Friday, May 15, 2020



Tom V.V. Tammi, Fred Stuthman.
"In Lieu of Reviews"

Reviews of live theatre being impossible during these days of the pandemic, THEATRE'S LEITER SIDE is pleased to provide instead accounts of previous theatre seasons--encompassing the years 1970-1975-for theatre-hungry readers. If you'd like to know the background on how this previously unpublished series came to be and what its relationship is to my three The Encyclopedia of the New York Stage volumes (covering every New York play, musical, revue, and revival between 1920 and 1950), please check the prefaces to any of the entries beginning with the letter “A.” See the list at the end of the current entry.

Tom V.V. Tammi, Philip Campanella, Christine Summerfield.
CONDITIONS OF AGREEMENT [Drama/British/Circus/Family/Romance] A: John Whiting; D: Gene Feist; S: Holmes Easley; C: Mimi Maxmen; L: Robert Murphy; M: Philip Campanella; P: Roundabout Repertory Company; T: Roundabout Theatre (OB); 5/29/72 (1)

The New York premiere of a British play first produced in London, posthumously, in 1965. It had the briefest run of any play in the Roundabout’s prolific history.

In it, an Oxford widow, Mrs. Emily Doon (Ruth Warrick), is visited by her lover of 20 years previously, a one-eyed clown named Peter Bembo (Fred Stuthman), who needs a place to stay until he can get back on his feet. Also arriving is a shopkeeper neighbor, A.G. (Humphrey Davis), secretl in love with Mrs. Doon. His wife died during a circus performance of Bembo’s and he never tires of telling of the circumstances. Mrs. Doon’s disabled son, Nicholas (Tom V.V. Tammi) returns from his honeymoon with his bride, Patience (Christine Summerfield). He is aware of his mother’s hatred for him and displays suicidal tendencies. Bembo and the son plot to get A.G. out of town. A.G. is accused of having killed his wife himself and, following a faked suicide by the son, is sent packing.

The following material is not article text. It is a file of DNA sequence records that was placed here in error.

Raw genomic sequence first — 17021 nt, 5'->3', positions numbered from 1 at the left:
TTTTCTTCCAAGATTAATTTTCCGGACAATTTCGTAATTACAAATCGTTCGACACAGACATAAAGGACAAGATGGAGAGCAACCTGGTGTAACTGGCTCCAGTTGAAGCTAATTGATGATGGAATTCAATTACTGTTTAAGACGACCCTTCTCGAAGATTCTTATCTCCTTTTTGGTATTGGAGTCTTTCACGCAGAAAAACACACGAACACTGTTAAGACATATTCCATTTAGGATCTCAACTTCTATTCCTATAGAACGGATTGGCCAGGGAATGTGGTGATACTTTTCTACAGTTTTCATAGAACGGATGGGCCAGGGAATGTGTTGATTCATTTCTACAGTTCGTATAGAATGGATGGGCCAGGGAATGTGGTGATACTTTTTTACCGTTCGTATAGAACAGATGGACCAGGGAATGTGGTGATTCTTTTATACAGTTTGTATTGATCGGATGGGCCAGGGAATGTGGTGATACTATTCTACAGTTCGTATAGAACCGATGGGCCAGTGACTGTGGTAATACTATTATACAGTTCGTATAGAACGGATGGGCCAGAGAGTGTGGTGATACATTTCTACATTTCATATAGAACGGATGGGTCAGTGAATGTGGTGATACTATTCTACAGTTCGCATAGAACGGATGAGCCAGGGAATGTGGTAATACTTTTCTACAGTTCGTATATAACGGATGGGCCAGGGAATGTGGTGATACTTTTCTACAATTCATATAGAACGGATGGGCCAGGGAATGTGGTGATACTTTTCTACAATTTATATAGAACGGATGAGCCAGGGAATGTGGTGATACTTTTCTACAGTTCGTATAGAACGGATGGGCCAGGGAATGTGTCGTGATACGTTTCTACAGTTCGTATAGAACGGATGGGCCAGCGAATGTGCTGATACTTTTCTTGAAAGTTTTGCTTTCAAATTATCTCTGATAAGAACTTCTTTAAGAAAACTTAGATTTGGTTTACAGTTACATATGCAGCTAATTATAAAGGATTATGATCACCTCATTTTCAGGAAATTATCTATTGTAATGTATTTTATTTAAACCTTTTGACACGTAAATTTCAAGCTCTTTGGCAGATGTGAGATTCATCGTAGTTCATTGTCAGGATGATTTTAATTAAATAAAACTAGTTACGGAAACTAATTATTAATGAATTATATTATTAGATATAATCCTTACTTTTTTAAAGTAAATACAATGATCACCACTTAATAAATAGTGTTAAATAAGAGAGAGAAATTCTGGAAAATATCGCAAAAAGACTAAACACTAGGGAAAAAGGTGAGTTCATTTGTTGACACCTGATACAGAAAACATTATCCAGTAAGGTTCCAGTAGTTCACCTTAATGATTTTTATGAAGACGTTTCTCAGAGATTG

The Pinteresque menace of the piece was so ineptly developed that Richard Watts dismissed it by writing, “It dawdles and repeats itself.” Mel Gussow described the characters as “confused” and Jack Kroll believed the plot dissolved “in a melodramatic blur.” It was “not merely mystifying but a nagging bore as well, chimed in Douglas Watt, yet Joseph Mazo thought it “a brilliant and fascinating piece of theatre,” albeit poorly done.

Previous entries:

Abelard and Heloise
Absurd Person Singular
“Acrobats” and “Line”
The Advertisement/
All My Sons
All Over
All Over Town
All the Girls Came Out to Play
Alpha Beta
L’Amante Anglais         
American Gothics
And Miss Reardon Drinks a Little       
And They Put Handcuffs on the Flowers
And Whose Little Boy Are You?
Anna K.
Anne of Green Gables
Any Resemblance to Persons Living or Dead
As You Like It
The Au Pair Man

Baba Goya [Nourish the Beast]
The Ballad of Johnny Pot
Barbary Shore
The Bar that Never Closes
The Basic Training of Pavlo Hummel
The Beauty Part
The Beggar’s Opera
Behold! Cometh the Vanderkellens
Be Kind to People Week
Berlin to Broadway with Kurt Weill
Bette Midler’s Clams on a Half-Shell Revue
Black Girl
Black Light Theatre of Prague
Black Picture Show
Black Sunlight
The Black Terror
Black Visions
Les Blancs
Blasts and Bravos: An Evening with H,L. Mencken
Blue Boys
Bob and Ray—The Two and Only
Boesman and Lena
The Boy Who Came to Leave
A Breeze from the Gulf
Brief Lives
Brother Gorski
Bullshot Crummond
The Burnt Flower Bed
Button, Button
Buy Bonds, Buster

The Cage
Candide (1)
Candide (2)
The Candyapple
Captain Brassbound’s Conversion
The Caretaker
La Carpa de los Raquichis
The Carpenters
The Castro Complex
Cat on a Hot Tin Roof
The Changing Room
Charles Abbott and Son
Charley’s Aunt
Charlie Was Here and Now He’s Gone
Chemin de Fer
The Cherry Orchard
The Chickencoop Chinaman
The Children
Children! Children!
Children in the Rain
Children of the Wind
The Children’s Mass
A Chorus Line
The Chronicle of Henry VI: Part 1, Part II,
The Circle
Clarence Darrow
Cold Feet